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FINANCE AND TRADE.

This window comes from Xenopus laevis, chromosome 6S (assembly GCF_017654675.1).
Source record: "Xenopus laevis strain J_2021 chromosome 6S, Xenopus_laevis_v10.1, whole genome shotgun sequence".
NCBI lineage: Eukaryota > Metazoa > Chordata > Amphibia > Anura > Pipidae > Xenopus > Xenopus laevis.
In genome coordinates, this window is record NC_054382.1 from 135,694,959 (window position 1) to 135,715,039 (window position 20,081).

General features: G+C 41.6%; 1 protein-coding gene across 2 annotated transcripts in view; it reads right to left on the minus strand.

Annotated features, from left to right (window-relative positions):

■XOHANOI bbvibw. Nmw York, Feb. 17.—The stock market today ■was comparatively quiet, substantial move ments being realizations in Reading and pres sure o( the shorts on the remainder ol the list. Final changes are generally small losßeß, but Reading is down 1% and Lackawanna 1% per cent. Government bonds steady. IdONSY QUOTATIONS. Niw Yobk. Feb. 17.—Monoy on call easy; Olosing offered at % per cent Prime mercantile papei-3K per cent. Sterling Exchange — Steady; Co-da; bills, demand 14.t8. BAB SILVER. Nbw Yobs;, Feb. 17—Bar silver, per ok., 81^0. Ban Fbangisoo, Feb. 17.—Bar silver, 9iy„@ 9114 c per ounce. Ban Francisco, Feb. 17.—Mexican dollars, 71@71^c. STOCKS AMD DONDB. Hbw Yobk, Feb. 17.—Closing quotations wero as follows: U S 4s. Reg Central 114!^ TJ. S 4s. coup... 116k Oregon lmp't 27 U S 2s reg 100 Navigation 89 Pacific 6s 109 Pacific Mail 33 Atchison 40J6 Pullman Palace.. 89 Canada Pacific... 89 Reading Canada Sou 61 Rock Island 91^ Central Pacific.. 32 Bt. Paul 79 Burlington 108« St. Paul & Omaha 48J< Lackawanna Texas Pacific 10% Denver &R. G pfd 40;>i Union Pacific... 48U Erie 32J4 U. 8. Express.... 48 X.an. & Texas.... Wells,Fargo<SCo.lso Lake Shore 123' i Weßtern Union... 87% L. <s N Am. Cotton 0i1... 34% Mich. Centra 1....106% Terminal 15^. Missouri Pacific. 62% Lead Trust 20 Northern Pacific 24)4 Oregon Short Line S. P. Preferred... 6f% RioGrandeWst'n. 37 Northwestern 117% Preferred . 69U N. W. Preferred.. Do.firsts 77% Boston, Feb. 17.—Closing prices: A. A T. R. R Cent. Com. 20^ Burl. AQulncy .108 (San Diego 16 Bell Telephone . 209 | aIININS bhabeb. Haw Yoasr, Feb. 17.—Mining shares were as follows: Alice 1.00 Eureka Con 2.00 Adams con 1.10 Gould & Curry.. 150 Aspen 3.00 Hale & Norcroes 1.90 Belcher 1.50 Homeetake 12.00 Best A Belcher. 2.70 Horn Sliver 3,80 Chollar 1.00 Iron Silver 1.40 Oon. Calif. Va.,„ 4.75 Mexican 1.80 Deadwood Ter.. 2.00 Ontario 41.00 San Francisco, Feb, 17.—Following are the closing prices: Belcher. 1.20 Peer 05 Best & Belcher. 2.65 Peerless 05 Ohollar 1.75 Potosl 1.60 Crocker 05 Ophir. 2.90 Con. Virginia... 5. Savage 1.35 Ooniklcnce 205 Sierra Nevada... 1.00 Gould & Curry.. 1.65 Union Con 1.70 Hale A Norcross 2.35 Yellow jacket.. .90 San Francisco Market Review. BAN Francisco, Feb. 17.—The market for vegetables is in a demoralized condition. There are about 40,000 bags of potatoes unsold on the wharves, and additional supplies are continu ally arriving. Onions weaker. Early vegeta bles come in slowly. The green fruit market is dull. Supplies of oranges are light aud not adequate to the de mand, but the quality is not up to the standard. Three carloads arrived yesterday. Apples are scarce and in good demand. Dried fruit is without change, excepting a better inquiry for peaches aud prunes. The market for dairy produce is very quiet. Butter is firm, particularly second grades. Cal ifornia eggs weaker and plentiful in supply. Chicago Grain Market. Chicago, Feb. 17.—Wheat nervous and unset tled. The opening was %t~ss*,ic per bushel high er than yesterday's closing, and advanced ruled irregular, and with some fluctuations de clined »4c, rallied lc, and the closing was about lc higher than yesterday. Receipts, 619,000 bushels; shipments, 488,000 bushels. Ohicaoo, Feb. 17.— Close: Wheat, firm; cash, 59 1 4: March, 89>4; Hay,92%. Corn-Bteady; cash, 40; March,4l; May, 11%. Oats—Stea-iyi cosh, 29@29H; May, 31%. Barley—Quiet; 56. Rye-Quiet; Bi%. Flax-Quiet; 97. OTHER srain markets. Ban Francisco, Feb. 17 —Wheat, strong; buy er season, 1.71%; seller '92,1.44%; buyer Au gust,l.47K- Barley—Strong; buyer season, 1.02. Corn—l.3o. Liverpool, Feb. 17.—Wheat: Holders offer sparingly. No. 2 red winter, 8s steady; No. 2 red spring, 8s steady. Com—Holderß offer moderately. Spot, 4s 5%& per cental, steady February, 4b s>id, steady; March, 4s 3%A, steady: April, 4s 2%&, steady. New York Markets. New York, Feb. 17.—Hops weak and Inact ive. PaciflCß, 91s, choice, 20@2b%; 90s,choice, 17@18, Foreign dull. Californa prunes—9c for 50s to 60s in bags; 9%e in boxes. Other sizes firm at correspond ing prices. Peaches—First-class stock, 7%c in sacks and 8%0t9c in boxes. Apricots—Choice to fancy, B©9c in sacks; 9@ 10c in boxes. Sacked raisins— for three-crown and 4@4J4c for two-crown quality. General Markets. New York, Feb. 17.—Hops, easy,quiet; Pacific coast, 19@25. Coffee—Options closed steady, 5 points up to 20 down. Sales, 9,000 bags. February, 13.00 ? 113.10; March, 12 email@example.com: April, 12.60® 2.65; May, firstname.lastname@example.org. Spot Rio steady; No. 7,14. Sugar—Raw quiet, firm. Sales 11,000 bags centrifugals, 90 test, at 3 7-16. Refined, quiet, steady. Copper—Firmer; lake, 10.70@75, Lead—Firm; Domestic.4.ls. Tin—Steady; Btralts, 10.70. Ohicaoo, Feb. 17.—Pork,steady; cash, 11.55; May, 11.82%. Lard—Firm; cash. 6.47',<; May, 6.62. Shoulders—s. 00405.25. Short ribs—s.Bo;<9s.B2'.£. Short c1ear—6.20(96.25. Ohicaoo, Feb. 17 —Whisky—l.l 4. Petroleum. Naw Yobk, Feb. 17.—Petroleum closed at LOS ANGELES LOCAL MARKETS. J The quotations given below are Los Angeles wholesale selling prices. The prices paid pro ducers rule a little lower, due allowance being made, ot course, for wholesalers' profits.] Provisions. , Hams—Rex, Bacon—Rex and Lily, 13c; medium, 10® lie! SaY Pork—Dry, 9®lo>4c, Dried Beef—lnsides, 13%. Labd—Refined, 3's, 8-Vc; s's, S%; 10's, 60's,''8c; special brand, pure leaf, 3%c higher . 11 around. Mill Products. Floor—Los Angeles XXXX, $5.20 per bbl; Capitol Mills, $5.20; Sperry's, $5 90; Crown, $5.90; Victor, $5.80; superfine, $3.75; Graham, $2.00. Mill Feed—Bran, per ton, $26.00; shorts, 828.00; cracked corn per cental, $1.40; rolled barley, $1,15; mixed feed, $1.15; feed meal »145. „ Grain and Hay. Barley—Brewing, $email@example.com; feed, 90® 1 05. Corn—Large yellow, per cental, $firstname.lastname@example.org; small yellow, $email@example.com. Oats—No. 1, percental, $1.50. Wheat—No, 1, per cental, $firstname.lastname@example.org; No. 2, $1.50(11.00 Hay—Oat No. 1, $14; wheat No. 1,113: bar ley No. 1, $14; alfalfa No. 1, $13; No. 2 grades $1 lower all around. Straw—Barley, per ton, $8.00; wheat, $.800. Poultry and Bggs. Poultry—Hens, $6.00'<t50.25 per doz.; young roosters, $6@sl> 25; old roosters, $5.00; broilers, email@example.com; ducks, S7©sß; geese, $1.00 per head: turkeys, 16@17c. per pound. Eggs—Fresh ranch, 18®L9c; eastern, no market. Dairy Products. Butter— Fancy roll, 55@60c: choice. 50Js> fair, 40®45c; eastern, per lb., 25(<430e. Cheese — Eastern, 14@15c; California, large, 13®i4c; small, 16®17c; three pound hand, 16®18c. Honey and Beeswax. Honey—Comb, lib forms, 14@16c; extract ed, 6@6J40. Beeswax—22@26c. Nuts. Almonds—Soft shell, 15®16c; paper shell, 10@21o; hard fhell, B@loc. Peanuts—Raw. 3®sc per lb; roasted, s®Be. Walnuts—Hard shell, 6@Bc; soft shell, w Dried Fruits. Apples—Evaporated, 9®l9c. Apricots—Bleached, 6®B; Bun dried, 435. Fias-California, 14®16. Peaches—Fancy evaporated, ueeied, 14»16c; tun dsled, unpeeled, s@7c. THE LOS ANGELES HERALD: THURSDAY MORNING, FEBRUARY 18, 1892. Raisins—London layers, firstname.lastname@example.org; loose Muscatels, email@example.com per box; Sultana, seed leSß. 8c per lb. Fresh Fruits. Apples—Local, per box, fl.oofj4l.So; eastern, per bbl, f4 firstname.lastname@example.org. Cranberries—Per bbl. email@example.com. Bananas—Per bunch, firstname.lastname@example.org. Lemons—Cured, f2.50®4 per box: uncured, $email@example.com. Miscellaneous. Beans—Pink, firstname.lastname@example.org per 100 lbs; Umas, f2.50X93.00; navy, small. email@example.com. Cabrades—Per 100 lbs, 75@90. Onions—Per 100 lbs, f firstname.lastname@example.org. Potatoes—Ordinary, per 100 lbs, 50@fl.OO; early Rose, 70@80c; choice Burbanks, 1.25 Sweet Potatoes—Per 100 lbs, email@example.com. Tomatoes—Per b0x,05@75c Fresh Meats. Beef-Per lb. 6@6Kc. Mutton—Per lb. 9c. Lamb—Per lb. 9®loc. Pork—Per lb. 7c. Veal—Per lb. 7@loc. THE COURTS. United States Circuit Court. U S vs Henry Wolters et al—Set for a hearing Feb 19. Wilgus vs Harper & Reynolds—Set for trial April 6th. Superior Court. DSPARTMENT ONE, People vs Fran* Baker—Burglary; arraigned; plea of guilty entered; Feb 18th set for sen tence. Peonle vs Frank Guerrero—Embezzlement; Feb 19th set for pleading People vs Wm Meyer—Burglary; Friday 19th to plead. People vs Samsonset—On trial. People vs A E McDonald—Plea of not guilty withdrawn; demurrer filed aud overruled and plea of not guilty entered again; cause placed On trinl calendar. Peonle vs E A Gil bs—Day for sentence cont'd until Feb 20th. DEPARTMENT TWO. Estate of Walker—Contd until Feb 18th. Estate of Miller—Reset for March 16th. H P Sweet et al v- James Stewart—Submitted on briefs. E E Brainard et al vs Frank Evraud et al—On trial. DEPARTMENT THREE. Van Every vs Mccracken—Cause settled'and dismissed ftom court. In re application of St John's church—Order granting leave to mortgage cerrain property signed. Ritchie vs McMichaels—On trial. DEPARTMENT FOUB. J O Reilly vs E B Miller—Motion of pltff to file amended complaint granted. 8 Vachu et al vs Donegan—Stricken from cal endar. T Welsondnnger vs E Fraser—On trial; judg ment for pltff. DEPARTMENT FIVE. R S Kwing vs E A Ewiug—On trial. D'Artois vs On trial. DEPARTMENT SIX. H Davidson vs J Hudson et al—Judgment or dered for pltff. J P Jones vs 1 N Henry et al—Direct and cross interrogations settled and allowed by the court. C F do Alvarado vs J Rawson et al—On trial. Today's Calendar. UNITED STATES CIRCUIT COURT. Irvine vs Pacific Postal Telegraph and Cable company. SUPERIOR COURT—DEPARTMENT ONE. People vs Miguel Samonset. ■ DEPARTMENT TWO. Owens et al vs Gibson—Est of Dubordieu. Est of Wm J Flatky—Assignment of estate. DEPARTMENT THREE. Bomero vs Huti 1 lor. Leonis vs Leonis. Bailey vs Southern Faciflc Railway Co. DEPARTMENT FOUR. Pacific Bank vs Pile et ux. Illinois Trust and Loan Co vs Pacific Rail way Co. DEPARTMENT FIVE. Durrell vs Fraley et al. New Suits Filed. The following new suits were filed in the county clerk's office yesterday: Witmer Bros Co vs Benen W Kinney—Suit on a note for $400. Pacific Bank vs E C Beck—Suit on a note for 1600. The French and Spanfsh soolety vs A N Hamilton et al—Suit on foreclosure for $5000. FPU eager vs Southern Pacific Railway Co., George H O'Dell and James N Dowling—Suit for $30,000 damages. REAL ESTATE TRANSFERS. Wednesday. Feb. 17. 1892. Elizabeth Brown to C W Buchanan—Lot 24, Buchanau & O'Neal's sub 8 20 acres bl J, Paint er & Hall trt, 10-67; $1000. C W Buchanau et ux to Mary J Porter—Lots 23 and 24, same; $1800. Henry Thomas to Miss D J Hammond—Tract in city commencing at NW cor lot owned by grantee: $500. Tax Collector McLean of Pasadena to S G Goss—E 390 feet lot 4, Metcalf sub, Pasadena; $3. Fred E Hodgkins to H B Truitt—S 13U feet N 30 feet lot 3, bl 1, New Depot tract, 5-197, quit claim; $1. Adelaide C Machell to Susie R Vail—Lot Q, bl 96, Santa Monica, 3-80; $1000. State Controller to R H shoemaker—Lots 2 and 14, bl 7, Weirs & Stewart's sub, Lamanda Park, tax redemption: $14 32. P B Keeney et ux to J B Myers—Lot 4 bl B, J D Youcum trt, and water; $5. Bank of San Pedro to Paul Thompson— Lot 2 bl 2 Clay's sub San Pedro 20-84; $150. Maria de los Reyes Domineuez de Francis (o Francis Mora—Lots 12 and 13 bl 164 Redondo Beach 39—1: $1 J M Fix to Nora E, his wife—Lot 12,Wardall's sub Monrovia 12—3 and water: also lot 26 bl LL, Glendorals— 76 and water; gift. J 8 Pollock et ux to C A Bprague—Tract com mencing at SE cor lot 31 Highland trt 6—29; $1500. Frederick Baker et ux to W P and Sadie A Ma goou—Lot 40 bl 4 Meadow Glen trt 21—85; $100. Felipe Manriguez et ex to Caroline M Place- Lot 5 Mrs 8 L Sessions sub bl 30, etc., Lucas trt; $150. J 11 Bartle to Mltmie B Chess—Lot 5 Oak Grove sub Santa Anita trt, 18—100; $75. In re estate James Hart —Order superior court setting part estate. City of L A to F J Gillmore— Part lot 5 bl 2% Ord's survey. F H Barclay to R N C Wilson—Lots 1 to 5 9 to 14 20 to 27 44 45 and N 10 acs 40 47 to 53 70 to 91 103 to 103 W 8 acs 110 N 10 acs 111 and all 112, Monte Vista trt and water; $1. Moses N Avery et ux to Percy F Schumacher —Lots 18 to 21 bIC Martin trt, 5—504; $1750. Percy F Schumacher to Lilian E Gould and L A Gould—Lot 3 replat of above; $ 1200. G B Adams to Chas W Winter—Lots 9 and 10 bl E Pomeroy & Stimson's sub Alhambra, 13— 51; $375. J S Slauson et ux to Maggie E Rhvne—Lots 18 to 23 bl C Nad ;au Vineyard trt, 28—81; $1. M P McDonald et ux to W P Wright—Lot 83 Longstreet trt, 10—71; $1500. James Barker et ux to Mariah L Kennedy- Lot 4 Grantor's sub NW part lot 9bl B Pasa dena, 29—39; $500. FM Brophy to Banner Oil Co— Esmeralda oil claim San Fernando Petroleum Mining dis trict; $10. W P Adams to same—lnterest In same; $1. TF MeCauant to same—lnterest in Barm er oil claim; $1. C 8 Sprecher to same—lnterest in Loina Blan co oil claim; $1. N M Baines to same—lnterest in Empire oil claim; T A Schmidt et al to same—lnterest in Em pire oil claim; $10. Washington OH Co to same—lnterest in Dia mond oil eMm; (10. W A Brophy et 41 to same—lnterest in Dia mond oil claim; $10. \ . E B Leonard et al to same—li» crest in Dia mond oil claim; $10. W A Bpophy to same—lnterest in Hazel oil claim; $10. C W Maxson etal to same—lnterest In Centi nella oil claim; $1. F M Brophy to same-Interest in La Sierra oil claim; «10. . , , T , , B W Diehl etal to same—lnterest in Bunker Hill oil claim; $10. W Wide man et al to same—lnterest in Alice oil claim; $10. f C J Smith et al to same—lnterest in Sunny 81ope oil claim; $10. , _ „ .. W P Adams to same—interest in Carolina oil claim; $1. _ „ C S Sprecher to same-Interest in Carolina oil claim; $10. , C II Llbby et al to same—lnterest in Monte clto oil claim; $10. M and W A Brophy to same—lnterest in Santa Rosa oil claim; $10. J F Wilson et al to same—3 XSW y. and NE WSW 25T 3 N R 17 W. 8 B M; $10 \ N Gregory to F M Brophy—Quit claim to lnt in Charleston oil claim; »5. W T Houston et al to same—Quite! aim to lnt in Esmeralda oil claim; $5. J N Gregory to same—Quit claim to lnt in Esmeralda oil claim; $5. T F McCamaut et al to C 8 Specher—Quit claim to int in Carolina oil claim: $10. W M Baines to same—Qgit claim to int In Empire oil claim; $1. ,_ T F McCamant et al to same—Quit claim to int in Loma Blanco oil claim; $10. J H Neiman to W P Adams et al—Quit claim to int in Banner oil claim; $10. Ray X Cottle et al to J M Gregory—Quit claim to int in Esmeralda oil claim: $5. J P Burton ct al to lame-fQnit CuUnlto lnt In WABrophy to C W Maxson—Quit claim to lnt in La Sierra oil claim; fl. C 8 Sprecher to B F Maskey—Quit claim to lnt In san Fernando oil claim; f 10. Juana M de Kubio lo C Cabot—Certain trt be ginning at NW corner Alameda and Frultland sts. Ruhio trt, 16—6; flO. W J Waterhouse to D F. his wife—Lots 636 and 638, Ban Dlmas, 6—53; fSOO. Los Angel 's Cemetery asso to Mra J M Klnner -WW lot 540, Evergreen cemetery, 3—450; f2900. Banford Johnson et ux to Matilde P de Dortl cos—Ceitain trt beginning at NW corner lot 2, Dnly trt. 14—91, aud house; f17,5c0 H a Boswell et ux to Southern California Music Co—lso feet off east end lotN bl 49, Long Beich, 19—9 ; f 100. W R Herrt to D Bransteller—Lots 1, 2, 20 aDd 21, Ross's sub SUoWii sec 29. T 2 H, Rl4 W, S B M: fl. C S Taylor to Mrs C L Gwvnne—Lots 11, 13 and 14 bl 3, East Clarcmont. 28—80; fl. F W Kelsey et ux to Mrs J E Levy—Wso feet lot 4, (irover Orcharn trt, 5—452; ft. F Castellano to M Gardetto—Undivided } a ' lot 27, Peck'« sub bl 48, San Pedro; f2OO. Metcal Dodsworth to C W Crocker and Geo W Scott-Part lot 5 bl 16, O S, deed of trust; fl. Mary Palmate r to G C Mesnager—Certain de scribed property beginning an W side Los Ro bles aye Pasadvda: fIB3O. Ch2rles Hassell et ux to Farmers' Union- Lot 17 bl 4, Brooklyn trt, 3—316. C 8 Taylor to Mrs R L Wade—Lots 7 to 25 bl 1. lots 3 and 20 to 23 29 to 37, 39 and 40 bl 3, lots 3 to 28. 34 and 40 bl 4, lots 1 to 23, 28 to 40 bl 5. East Clareraont' 28—80; also lots 1 and 2, 41 and 42 bl 3, aud lots 1 and 2, 41 and 41 bl 4, and lots 1 to 12 bl 2, East ularemont; fIOO. W H Cook et ux to Alfrel Stedman—Lots 1 to 14 bl A. Monroe's add to Monrovia; f15,000. H L Micneil to H J Stevenson et ux—lo feet on eastside lot 14 bl G, Foothill trt; fl. W H Seymour et ux to J F Humphreys—Lots 2 and 12 el 100, Bellevue Terrace trt, 1—462f fO9OO. SUMMARY. Total number of transfers 71 With nominal consideration 48 Total consideration f56,875 32 Note—Figures separated by a dash represent the book and page of miscellaneous records. THE LIBERTY BELL, Where Congress met and Freedom flung Its starry banner to the breeze, Exultlngly its iron tongue All thro' that summer morning sung Onr new born liberties. It told the ending of the night, Tho happy dawn of freedom's day, And overland there flashed a light Of brotherhood and human right. The end of kingly sway. Oh, how the good old bell saug out Of liberty and freedom's birthl From east to west, from north to south The message of its metal mouth Rolled all around the earth! It told the birthright of tho race. The glory of tho brave and free. And pealing from its sacred place It set the whole wide world ablaze With dreams of liberty. Alas, it utiers now no sound. But yet its echoes ring sublime. Its resting place is holy ground. Where Freedom stalks in solemn 'round Until the end of time. —Louis Sverre A monson in Philadelphia Ledger. Inflammable Goods. "My business here is to sell things," remarked a middle aged salesman to his friend, as he made a memorandum of a cash sale in his book; "and of course I expect to sell whatever goods people ask for, if I have them in stock. But I do wish thoy wouldn't come here and buy Canton flannel for curtains and draper ies. There is nothing that I sell that makes me so uncomfortable as this. I have had some frightful experiences with these goods, which 1 suppose have made me unusually nervous about them. There is nothing in the whole range of dry goods so inflammable as the fine grades of Canton flannel. I have had the house set on fire repeatedly becanse some one lighted a lamp in the vicinity of a Canton flannel drapery. I used to be very fond of this sort of goods, but there is nothing that would induce me now to put up a yard of it in my house. If you want to understand the occasion of my fears, just take a bit of the stuff and hold it near the flame of a lamp. The blaze will travel over it faster than a prairie tire. I have sometimes thought I would positively refuse to sell the goods, but people want them; and I sup pose no one would thank me for advice on the subject."—New York Ledger. Sparrows and Blackbirds. Birds, notwithstanding their attract iveness in plumage and sweetness in song, are many of them great thieves. When nest building they will steal the feathers out of" tho nests of other birds, and are often much inclined to drive off other birds from a feeding ground even where there is abundance. This is espe cially true of one of our greatest favor ites, the robin redbreast, who will peck and run after and drive away birds much bigger than himself. Very different as the robin and the sparrow are in other things, they re semble each other in this. On an early spring morning, when a little touch of frost still made the surface of the earth hard, I have seen a blackbird on a lawn at last after great efforts extract a worm, and this was the signal for a crowd of sparrows, who, by dint of numbers, managed to drive away the blaokbird and carry off the worm, to feed their own young ones, no doubt. —Cassell's Maga zine. Descendants of Some Noted Men. It is noteworthy what a number of men eminent in the era 1861-65 are now represented only irr the female line of descent. Neither Abraham Lincoln nor Jefferson Davis has a living grandson. Neither has Androw Jackson, Thurlow Weed nor Horace Greeley. General Hancock's one son left behind him only a small daughter. There is no represen tative of General Scott's name. A sin gular parallel runs betwixt two Confed erate generals, Stonewall Jackson and John Morgan, prince of raiders. Each died before the war ended, leaving one fair daughter. The two girls grew up, married happily, bore each a daughter and died soon after giving birth to a second child. —New York Press. Phosphorescent Infection. The curious discovery has beon made that the phosphorescence frequently ex hibited by many species of tho Crustacea is infectious. A French naturalist, M. Giard, has traced the phosphorescent light in Talitrus to bacteria in the mus cles, these muscles always showing signs of disease. On inoculating healthy individuals the same luminous appear ance was produced. Each and every in oculated specimen, however, died within seventy-two hours.—St. Louis Republic. College Girls After a Great Game. The Smith college girls were different ly affected by Yale's victory over Har vard at the annual football game. Some draped their rooms in black and went to the church the next day dressed in deep mourning, and one fasted all day Sun day. Those who bet on Yale gave a banquet, where the dishes were blue, all the table decorations blue and the wall paper one of solid bine, bought and put up purposely for the occasion.—Boston Black Cats to Become Plentiful. With regard to tho Consolidated Black Cat company, which is going to breed black cats by tho "thousand" on an island in the Pacific and make (so tho projectors say) "millions* by the indus try, I am of course very glad to think that maid servants and other ladies who ride in omnibuses and tram cars will soon be provided with handsome and fairly inodorous fur garments at reason able rates, but I tremble when I think of tho effect likely to be produced upon the canned moat trade. Canned rabbit curried (it is very difficult to eat it oth erwise cooked) is now a very favorite luxury in middle class homes. The black coated workingman devours it in prodigious quantities, finding it a grate ful stimulant to a digestion debilitated by double entry. But it is not to be supposed, it is not within the bounds of possibility, that the 'cute Yankee directors of the Black Cat company will let the "thousands" of carcasses of skinned black cats rot on their island in the Pacific. It stands to reason that those cats will be canned unless, indeed, some means can bo found of converting them into one of those fashionable and delectable concoctions by the aid of which the civilized Briton is fast turning himself into a sort of pariah dog or natural scavenger.—Lon don Truth. How a Gold Discovery Was Made. Mr. James F. Wardner, of Fairhaven, tells a singular story of how tho gold quartz in Okanogan county, which is now being worked as the Little Falls and Red Jacket mines, was found. "On Sept. 18 last," he says, "two prospectors, Redmond and Herrick, were out hunt ing and prospecting, and they had with them a bird dog named Skookum. They were working through the Salmon river basin when they came over a hill and looked down into a little ravine with a brook running through the bottom. They saw in a bush overhanging the brook a pheasant, at which one of the men shot. The bird fell into the water and the dog Skookum started after it. As he scram bled back with it in his mouth his paw pulled down some soft green moss from the rock at the side of the stream. The prospectors noticed that the stone showed white under the moss. They made an examination and found it to be gold bearing quartz. Thoy followed tho lead and located tho two claims. "Well, I had been for some timo look ing for that sort of ore, and so on my. recent trip to Okanogan I bonded the two claims, and with them included the black dog Skookum. We aro now going to take possession and arrange for de velopment."—New York Post. Christ mas at Sandrlngham. A friend of the Prince of Wales says that on Christmas morning everybody is wakened at an early hour, and at 7:30 mother and daughters meet in the breakfast room by a big open tire and examine the presents from all over Europe, heaped on a large table. In a few minutes the Prince of Wales and his two sons come in in rough tweed suits and knickerbockers from their morning "appetizer," a brisk walk around the farms. The guests then come in and all sit down to a breakfast robust enough to make lackadaisical imitators stand aghast, and then disperse as suits their fancy. Services are attended at 11, the Rev. F. Hervey officiating, and at 1 luncheon is served. After luncheon the prince and his sons go out for another consti tutional, and tho princesses for a drive. Dinner is served at 8, and after the principal meal of tho day—all hearty ones—the entire household assembles in the drawing room, where the evening is passed with old fashioned games.—Lon don Letter. The latest style of Dude is wildly, devotedly, and intensely Euglisa in every particular ex cept one. Having still a faint glimmering of brains left, he still cures his colds with Dr. Bull's Cough Syrup. The Kintraoht, 163 N. Spring Street, Is the place to get the Anheußer-Busch St. Louis Beer on draught. Ring up telephone 467 or 316 for the celebrated bottled beer. Best and cheapest in market THE NEW ERA, No. 6 Court street Fine wines and liquors. Ed Wenger, proprietor. TN THE SUPERIOR COURT OF LOS AN -1 geles county, state of California. Louise Weyse and Louise Naud, Louis Naud, Julia Emelia Weyse aud Otto G. Weyse, jr., minors, by their guardian ad litem, Julia Weyse, plain tiffs, vs. Henry G. Weyse, defendant. Under and by virtue of an interlocutory de cree in partition and order of sale made and issued out of the Superior Court of Los Angeles county, state of California, in the above en titled action, which said decree was on the 4th day of February, 1892, recorded in Book 33 of Judaments, page 268, of said court, 1, the un dersigned, the duly appointed and qualified referee in partition in said action, am com manded to sell all that certain tract and parcel of land situate, lying and being in Los Angeles city, Los Angeles county, stato of California, which said property is a triangular piece of land known as the Naud Warehouse property, and Is particularly described as follows, to-wlt: Bounded on the north by land formerly known as the vineyard of Ylario Ybarra; on the west by Alameda street; on the south by the track of the Southern Pacific railroad that runs from Los Angeles to Spadra.and by New Main street; which said parcel of land Includes all that part of the wine-cellar building of Naud, Weyse & Co., referred to in the complaint, particularly described sb follows, to-wit: Beginning at a point on the east line of Alameda street, being the north west corner of the land known as the Naud ware house property, and the northwest corner of thesald wine cellar building; thence south, 69H decrees east. 180 X feet to a point in the middle line of the partition wall between the Naud warehouse building and the wine cellar building; thence westerly along the said mid dle line of said partition wall to Alameda street; thence along the east line of Alameda street to the place of beginning. Notice is hereby given, that on Wednesday, the 9ih day of March, 1892, at 12 o'clock noon of that day, In front of the premises on Alame da street. In Los Angeles city. Los Angeles county, California, I will, in obedience to Baid decree and order of sale sell the above de scribed property, iv one psrcel, to the highest and best bidder, for cash, lawful money of the United States, 10 per cent cf tho amount bid to be;paid at the time of sale and the balance ou confirmation of the sale by the court. JACOB KUHRTB, Referee. Note—Abstract of title to above described property can be seen at the office of Jacob Kuhrts, No. 107 West First street, Los Angeles city. 1-18 td WAGON MATERIAL, HARD WOODS, I RON. STEEL. Horseshoes and Nails, Blacksmith's Coal, Tools, Etc JOHN WIGMOKBS, 117, 119 and 121 South Lot Angelas St. H. Hillbb, Pres't. S. W. HIM.BB, Sec. Los Angeles Lmok Co., DKALKBS IN Losiber, Cement, Fire Brick and Clay. Eto. l THE I I BEST Cl RE /t I Sciatica.?! Wounds, fjslffl BruisesT 5 Sprains, ; Burns, 7 # S PERMANENT 5 VOLUNTARY TESTIMONIALS GIVEN TO DR WOH! The Eminent Chinese Physician. Dr. Woh's life work has been from early youth one of persistent and untiring observation, study and investigation, as fully as lay in his power to perfect him self in all branches of the art of healing human sickness and disease. Bom in China, of influential parents, of a family whose ancestors have been for genera tions deservingly renowned as leading physicians, Dr. Woh naturally followed in the footsteps of hia fathers. In China he has practiced his profession for several years, being at one time a physician in the Imperial Hospital. DE WOH-— For a long time I hare been Buffering with I have doctored with the best physicians of bladder and kidney troubles. No doctoring or San Francisco for my heart disease, but received medicines seemed to do me good. I consulted no benefit. Thirty days ago I was recommended the best physicians and surgeons in Los An toyou and began your treatment, before this, gelescity. They gavo me morphine anaßtrong I was twice completely prostrated in the public drugs, but no relief could I obtain. Alter bui streets, but today lam a well man, and I thank ering great pain and anguish, and having my you alone for my recovery. Respectfully, passage almost entirely clogged.l fourteen aays ' J.G.SIMPSON, agobegan using Dr Woh's medicines: today I 537 Gladys aye., Los Angeles, Cal. am perfectly well. Ido consider Dr. Woh the January 10,1892. most successful physician In Southern CaU fornia. C A. bijsh.i-ji, 316-318 S. Main street, Oct. 13,1891. Los Angeles, Cal. In Cleveland, 0., many months ago I caught a severe cold which Bettled on my lungs, ter- I have tried many doctors for heart disease, minating in asthma. The doctors said there but have derived no benefit until Dr. Woh, the was no hope of my recovery, but that a change Chinese physician, of Los Angeles city, pre. to California might prolong my life. February scribed for me. last I came to San Bernardino and doctored Two months ago I began his treatment, and I with three phyßicians, but obtained no relief, can now certify that he has done me great Finally Dr. Woh was recommended to me by a good. I recommend Dr. Woh to my friends as friend. I took his medicines and followed his an able doctor. tt-tvui directions, and today I am fully cured and per- P. E. KING, fectly well. MISS GRACE M. FIELD, Justice of the Peace, October HO. 1891. Ban Bernardino, Cal. Burbank, Cal. Dr. Woh has hundreds of similar testimonials, but space alone prevents further publication of them here. , __. " , __ Dr. Woh is the oldest and best-known Chinese Physician in Southern California. His many cures have been remarkable, involving Female Troubles, Tumors and every form of disease. All communications will be regarded as strictly confidential. •■,».-»«.« m\ Free consultation to every one. and all are cordially invited to call upon Dr. Woh at his office. Dr. Woh wishes to anu ounce that during his absence the next few months, his business will be attended to by Dr. Bow, whom he recommends to all his patients. 227 SOUTH MAIN STREET, Between Second and Third streets, 4-5-su-tu-th-sa l.os Angeles, Gal, TROY LAUNDRY, Worts, 571, 513 and 575 Sorth Main Stmt. Telephone Ho. 46, MAIN OFFICE, UNDER LOS ANGELES NATIONAL BANK, FIRST AND SPRING STRUTS Shirts and Lawn Tennis Suits and Tennis Shirts Neatly Done. —dealer in— Sew aid Second-Hacd Mattresses and (JKf "mMit Stoves. Prices low for spot cash, or will sell on install ments. 45 1 SOUTH BPBING STREET, Between Fourth and Fifth Streets. Telephone 984. P. 0. box 1921. 7-21-tf Painless Dentistry. Ftne Gold Fillings, Crown^and^Bridge U operations pain £f£l\ BET TEETH, SB.OO. ?M%i mm & sons, 7 pm f] HI II iv any business unur I ■ inc^ to , m,auMa canßmaJ!?!! 1 J ers and all inds of t^^^^^M^^P^R* Agents for jjjj^ann'B PETALTTMA ITOATOR CoT pTtALPMA, CAL Medical Department. UNIVERSITY OF CALIFORNIA. The preltmlnary COURSE OF LECTURES to the medical department of the University of California will begin Monday, February 29th, at 9 a.m.,at the College Building, Stockton St., near Chestnut, San Francisco. It. A. Mct-MAN. 1. P., Dean, _